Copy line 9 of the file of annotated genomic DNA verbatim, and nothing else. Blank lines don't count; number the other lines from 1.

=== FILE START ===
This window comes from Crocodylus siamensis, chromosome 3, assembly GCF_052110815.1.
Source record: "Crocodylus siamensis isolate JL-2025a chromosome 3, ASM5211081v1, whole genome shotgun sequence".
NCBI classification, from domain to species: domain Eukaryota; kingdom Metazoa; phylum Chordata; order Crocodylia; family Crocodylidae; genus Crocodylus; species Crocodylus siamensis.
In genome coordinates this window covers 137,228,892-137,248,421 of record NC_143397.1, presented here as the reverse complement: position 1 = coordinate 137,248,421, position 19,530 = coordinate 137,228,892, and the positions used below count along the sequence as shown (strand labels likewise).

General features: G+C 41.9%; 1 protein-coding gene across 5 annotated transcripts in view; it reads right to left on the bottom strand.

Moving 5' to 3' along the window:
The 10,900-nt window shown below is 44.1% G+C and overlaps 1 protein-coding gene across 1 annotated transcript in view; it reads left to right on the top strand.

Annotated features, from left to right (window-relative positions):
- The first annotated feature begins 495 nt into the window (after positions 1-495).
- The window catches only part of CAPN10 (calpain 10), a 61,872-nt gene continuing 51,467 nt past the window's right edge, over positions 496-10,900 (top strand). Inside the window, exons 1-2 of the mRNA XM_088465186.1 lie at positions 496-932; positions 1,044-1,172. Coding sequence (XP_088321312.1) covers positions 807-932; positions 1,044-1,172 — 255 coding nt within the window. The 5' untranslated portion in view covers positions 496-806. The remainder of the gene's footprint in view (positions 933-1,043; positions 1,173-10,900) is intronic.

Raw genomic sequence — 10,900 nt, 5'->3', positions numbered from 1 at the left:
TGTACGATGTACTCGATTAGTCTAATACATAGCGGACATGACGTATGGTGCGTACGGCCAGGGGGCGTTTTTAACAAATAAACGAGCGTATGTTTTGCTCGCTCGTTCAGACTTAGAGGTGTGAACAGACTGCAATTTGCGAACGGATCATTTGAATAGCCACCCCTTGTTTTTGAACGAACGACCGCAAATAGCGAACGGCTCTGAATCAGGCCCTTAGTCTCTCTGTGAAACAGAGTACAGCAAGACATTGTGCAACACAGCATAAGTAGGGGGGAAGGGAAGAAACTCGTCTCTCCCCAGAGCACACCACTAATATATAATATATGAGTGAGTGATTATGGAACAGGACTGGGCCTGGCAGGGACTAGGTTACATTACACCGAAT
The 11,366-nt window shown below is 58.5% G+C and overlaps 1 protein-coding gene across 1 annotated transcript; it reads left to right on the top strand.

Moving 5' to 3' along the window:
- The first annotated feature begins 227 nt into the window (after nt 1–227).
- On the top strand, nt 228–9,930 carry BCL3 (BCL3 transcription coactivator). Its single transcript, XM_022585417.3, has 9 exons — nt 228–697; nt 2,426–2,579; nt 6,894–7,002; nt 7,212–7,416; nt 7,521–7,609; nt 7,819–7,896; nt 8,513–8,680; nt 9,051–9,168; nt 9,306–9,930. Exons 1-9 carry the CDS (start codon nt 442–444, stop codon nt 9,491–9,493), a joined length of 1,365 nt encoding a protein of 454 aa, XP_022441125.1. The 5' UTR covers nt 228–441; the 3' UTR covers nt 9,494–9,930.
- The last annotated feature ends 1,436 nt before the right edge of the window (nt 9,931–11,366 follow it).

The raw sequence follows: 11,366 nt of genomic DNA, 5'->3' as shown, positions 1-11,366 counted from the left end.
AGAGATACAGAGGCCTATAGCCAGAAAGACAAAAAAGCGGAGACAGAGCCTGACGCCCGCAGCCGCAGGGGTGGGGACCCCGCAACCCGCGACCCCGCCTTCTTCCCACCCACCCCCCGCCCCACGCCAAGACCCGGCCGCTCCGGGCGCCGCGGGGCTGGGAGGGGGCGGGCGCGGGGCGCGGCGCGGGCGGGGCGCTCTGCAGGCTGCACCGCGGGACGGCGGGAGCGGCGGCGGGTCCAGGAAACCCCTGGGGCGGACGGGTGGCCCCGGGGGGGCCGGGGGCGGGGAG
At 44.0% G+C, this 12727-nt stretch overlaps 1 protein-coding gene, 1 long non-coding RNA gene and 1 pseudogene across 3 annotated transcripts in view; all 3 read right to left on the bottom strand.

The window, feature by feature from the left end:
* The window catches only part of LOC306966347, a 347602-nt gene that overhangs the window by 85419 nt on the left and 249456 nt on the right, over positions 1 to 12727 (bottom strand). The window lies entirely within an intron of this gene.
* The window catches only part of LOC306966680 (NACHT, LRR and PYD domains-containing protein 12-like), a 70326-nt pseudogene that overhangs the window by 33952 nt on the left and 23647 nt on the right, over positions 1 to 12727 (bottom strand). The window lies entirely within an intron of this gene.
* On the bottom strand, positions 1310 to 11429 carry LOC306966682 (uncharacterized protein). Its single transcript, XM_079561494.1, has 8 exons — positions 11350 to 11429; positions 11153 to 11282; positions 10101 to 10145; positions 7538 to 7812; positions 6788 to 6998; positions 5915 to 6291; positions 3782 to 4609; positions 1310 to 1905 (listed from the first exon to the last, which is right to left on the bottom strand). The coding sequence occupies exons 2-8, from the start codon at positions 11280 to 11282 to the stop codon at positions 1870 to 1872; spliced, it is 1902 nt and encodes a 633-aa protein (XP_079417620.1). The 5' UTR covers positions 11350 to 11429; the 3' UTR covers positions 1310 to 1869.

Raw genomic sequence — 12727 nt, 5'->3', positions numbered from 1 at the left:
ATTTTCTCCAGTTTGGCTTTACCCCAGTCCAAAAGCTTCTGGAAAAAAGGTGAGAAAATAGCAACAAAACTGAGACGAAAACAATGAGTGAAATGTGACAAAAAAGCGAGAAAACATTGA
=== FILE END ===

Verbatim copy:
- The first annotated feature begins 495 nt into the window (after positions 1-495).